Teitelbaumas. Vienatvė. 2002, aliejus, drobė, 120 x 100
Catalogue and Display
Catalogue is nowadays
a primary means of documenting and recording an exhibition. In order
to establish their position, the key art institutions publish catalogues
and other art books.
Catalogues reflect current tendencies in curated exhibitions and mirror
existing types of exhibitions. Texts published in catalogues appear
to be either a parallel project, which augments the display, or a different
from curators viewpoint on the event. An exhibition lacking a
catalogue is almost like an incomplete work, therefore a catalogue can
be interpreted like the last, summarizing exhibit.
The first good quality catalogues accompanied all annual exhibitions
of the Soros Contemporary Art Center. The past decade saw interesting
catalogues published for all major exhibitions set up by the Contemporary
Art Center. Catalogues-monographs of individual artists and the series
of small books Contemporary Lithuanian Artists, renewed in 2001
by the Lithuanian Artists Association, represent a different type
of publications on art.
One can easily reconstruct these exhibitions-projects that were recorded
in catalogues. The first conceptual exhibitions of the late 1980s revived
the artistic process from stagnation. Curators revisited and "reconstructed"
the image of Lithuanian art at the turn of the 20th century. The revolutionary
exhibitions, curated by the art critics Raminta Jurėnaitė,
Alfonsas Andriuškevičius, Rasa Andriušytė, Elona
Lubytė and others, have acquired almost a mythical aura. Yet the
breakthrough role of these events is almost understated by their thin,
black and white catalogues.
In spite of the fact that conceptual shows and international projects
have been growing in scale and popularity, not a single type of traditional
exhibitions has become obsolete. Even overview exhibition has survived
the scathing criticism to persist into the next decade.
The 1999 exhibition by the Contemporary Art Center Lithuanian Art
in 1989 1999 pursued an ambitious goal to show the art of the
decade as "a dynamic process of change". Most of the invited
artists exhibited their signature works. The catalogue, featuring numerous
art critics, attempted to reflect the shifts in Lithuanian art over
the decade. Both the display and the catalogue stressed the leading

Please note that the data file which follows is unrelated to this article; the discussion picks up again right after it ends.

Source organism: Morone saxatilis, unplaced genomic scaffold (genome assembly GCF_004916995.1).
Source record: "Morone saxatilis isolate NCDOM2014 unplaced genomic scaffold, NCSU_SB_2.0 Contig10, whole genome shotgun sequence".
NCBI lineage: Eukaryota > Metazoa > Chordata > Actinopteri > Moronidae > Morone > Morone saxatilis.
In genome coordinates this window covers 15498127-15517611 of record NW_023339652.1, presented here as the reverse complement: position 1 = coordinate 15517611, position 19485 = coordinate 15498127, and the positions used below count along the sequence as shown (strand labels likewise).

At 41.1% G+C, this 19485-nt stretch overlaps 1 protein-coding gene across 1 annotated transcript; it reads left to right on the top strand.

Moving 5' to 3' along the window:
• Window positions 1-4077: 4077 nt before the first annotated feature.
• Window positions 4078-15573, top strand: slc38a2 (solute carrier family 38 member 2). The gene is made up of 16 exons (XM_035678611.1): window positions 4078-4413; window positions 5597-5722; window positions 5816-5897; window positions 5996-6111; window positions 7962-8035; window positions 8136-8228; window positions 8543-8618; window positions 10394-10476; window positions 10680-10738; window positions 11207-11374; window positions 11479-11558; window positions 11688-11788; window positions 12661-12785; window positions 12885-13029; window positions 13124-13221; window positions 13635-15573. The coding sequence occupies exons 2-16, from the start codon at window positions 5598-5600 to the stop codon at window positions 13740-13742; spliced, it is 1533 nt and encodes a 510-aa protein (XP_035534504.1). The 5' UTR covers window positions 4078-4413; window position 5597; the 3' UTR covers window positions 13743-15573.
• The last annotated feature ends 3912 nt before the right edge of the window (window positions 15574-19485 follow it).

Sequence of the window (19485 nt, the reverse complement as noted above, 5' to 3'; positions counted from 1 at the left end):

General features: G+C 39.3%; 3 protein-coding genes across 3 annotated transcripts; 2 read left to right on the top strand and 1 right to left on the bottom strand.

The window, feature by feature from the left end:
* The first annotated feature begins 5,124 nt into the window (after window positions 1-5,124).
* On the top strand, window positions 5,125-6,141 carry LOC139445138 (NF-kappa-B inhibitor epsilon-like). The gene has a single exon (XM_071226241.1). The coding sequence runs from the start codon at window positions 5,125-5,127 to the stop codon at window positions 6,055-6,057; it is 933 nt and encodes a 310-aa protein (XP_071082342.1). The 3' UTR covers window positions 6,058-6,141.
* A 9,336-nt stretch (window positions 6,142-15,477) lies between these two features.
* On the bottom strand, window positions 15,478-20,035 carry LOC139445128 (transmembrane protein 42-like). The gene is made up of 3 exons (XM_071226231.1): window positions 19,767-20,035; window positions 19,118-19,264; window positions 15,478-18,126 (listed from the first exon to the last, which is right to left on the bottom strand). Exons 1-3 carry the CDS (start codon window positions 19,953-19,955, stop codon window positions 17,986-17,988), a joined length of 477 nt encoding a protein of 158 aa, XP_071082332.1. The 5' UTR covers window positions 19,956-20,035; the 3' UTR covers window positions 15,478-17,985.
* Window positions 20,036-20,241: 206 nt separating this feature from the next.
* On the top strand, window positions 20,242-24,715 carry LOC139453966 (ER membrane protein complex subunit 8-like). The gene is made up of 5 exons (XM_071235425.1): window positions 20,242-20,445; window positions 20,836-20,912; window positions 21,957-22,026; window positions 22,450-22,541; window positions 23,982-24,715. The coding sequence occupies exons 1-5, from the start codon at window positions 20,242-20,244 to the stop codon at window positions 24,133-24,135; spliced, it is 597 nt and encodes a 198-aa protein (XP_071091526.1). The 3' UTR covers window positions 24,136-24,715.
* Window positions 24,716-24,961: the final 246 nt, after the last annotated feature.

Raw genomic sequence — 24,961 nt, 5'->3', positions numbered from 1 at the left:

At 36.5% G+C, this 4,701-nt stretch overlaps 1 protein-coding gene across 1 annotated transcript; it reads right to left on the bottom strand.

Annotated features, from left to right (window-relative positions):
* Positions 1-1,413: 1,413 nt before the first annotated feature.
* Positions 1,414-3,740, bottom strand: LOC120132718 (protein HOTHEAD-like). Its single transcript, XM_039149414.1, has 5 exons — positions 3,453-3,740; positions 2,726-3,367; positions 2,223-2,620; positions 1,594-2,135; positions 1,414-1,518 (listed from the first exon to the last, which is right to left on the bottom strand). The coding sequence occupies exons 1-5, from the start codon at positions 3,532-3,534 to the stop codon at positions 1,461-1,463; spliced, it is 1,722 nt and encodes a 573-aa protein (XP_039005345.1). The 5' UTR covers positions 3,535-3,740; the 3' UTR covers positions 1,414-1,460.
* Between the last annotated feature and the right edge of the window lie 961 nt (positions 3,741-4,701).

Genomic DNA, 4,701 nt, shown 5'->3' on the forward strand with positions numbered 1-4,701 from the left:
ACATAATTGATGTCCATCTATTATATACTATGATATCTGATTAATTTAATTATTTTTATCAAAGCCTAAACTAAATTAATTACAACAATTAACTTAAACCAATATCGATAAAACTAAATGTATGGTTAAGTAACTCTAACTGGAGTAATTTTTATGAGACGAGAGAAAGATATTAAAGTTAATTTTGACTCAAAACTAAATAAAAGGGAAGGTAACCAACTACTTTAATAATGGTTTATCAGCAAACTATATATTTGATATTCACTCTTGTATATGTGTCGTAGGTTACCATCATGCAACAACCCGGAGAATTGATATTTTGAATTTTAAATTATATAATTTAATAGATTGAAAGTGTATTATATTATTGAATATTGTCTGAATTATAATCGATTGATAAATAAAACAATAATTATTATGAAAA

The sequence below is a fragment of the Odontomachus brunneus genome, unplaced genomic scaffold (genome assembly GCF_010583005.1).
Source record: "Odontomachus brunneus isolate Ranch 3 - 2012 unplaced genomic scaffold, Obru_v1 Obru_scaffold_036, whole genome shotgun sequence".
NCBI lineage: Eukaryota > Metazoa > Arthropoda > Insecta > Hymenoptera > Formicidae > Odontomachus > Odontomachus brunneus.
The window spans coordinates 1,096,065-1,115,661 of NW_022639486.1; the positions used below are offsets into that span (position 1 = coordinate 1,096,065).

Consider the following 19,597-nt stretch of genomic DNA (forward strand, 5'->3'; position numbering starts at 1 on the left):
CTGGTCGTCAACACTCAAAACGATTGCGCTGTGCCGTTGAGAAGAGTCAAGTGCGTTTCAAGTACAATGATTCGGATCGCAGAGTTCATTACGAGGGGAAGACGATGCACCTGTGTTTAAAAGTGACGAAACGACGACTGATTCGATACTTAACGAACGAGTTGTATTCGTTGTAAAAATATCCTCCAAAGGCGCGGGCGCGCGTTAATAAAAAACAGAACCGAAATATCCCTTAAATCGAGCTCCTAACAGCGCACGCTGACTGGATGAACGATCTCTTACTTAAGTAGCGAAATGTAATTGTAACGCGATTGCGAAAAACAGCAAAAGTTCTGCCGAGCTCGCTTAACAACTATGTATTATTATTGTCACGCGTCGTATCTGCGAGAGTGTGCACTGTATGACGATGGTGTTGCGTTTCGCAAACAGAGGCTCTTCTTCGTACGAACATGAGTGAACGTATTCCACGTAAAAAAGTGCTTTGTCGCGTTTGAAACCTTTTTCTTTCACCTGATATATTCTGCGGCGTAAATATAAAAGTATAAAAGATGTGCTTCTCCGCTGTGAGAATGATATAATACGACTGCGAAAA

Contemporary Art Centers role in the evolution of artistic ideas.
As a reaction to the 1999 event, in 2000 the Lithuanian Artists
Association initiated another major overview exhibition Tradition
and the Future. It focused on works in traditional mediums and demonstrated
a disappearing division line between fine and applied arts.
Recently we have seen independently published collections of Lithuanian
art coming out of press versus catalogues of actual exhibitions. The
book 100 of Contemporary Lithuanian Artists (2001) crowned ten
years of activity by the Soros Contemporary Art Center (now Contemporary
Art Information Center). This "collection" introduced several
generations of selected artists and their works. In its nature it reminds
curated exhibitions by offering a vision of contemporary Lithuanian
art. The representational album published by the Lithuanian Artists
Association in 2002 has a structure based on traditional separation
into genres and branches of art. Both publications aspire to offer the
collection of "the best".
The key art institutions keep on searching for different ways to lend
more significance to their activity. The 8th Baltic triennial of international
art is unprecedented size-wise. The LAA has gathered the courage to
revive the tradition of overview exhibitions. Most exhibitions routinely
focus on recent past and their task is to probe for important processes
and to discover artists and their works. Catalogues will do the conservation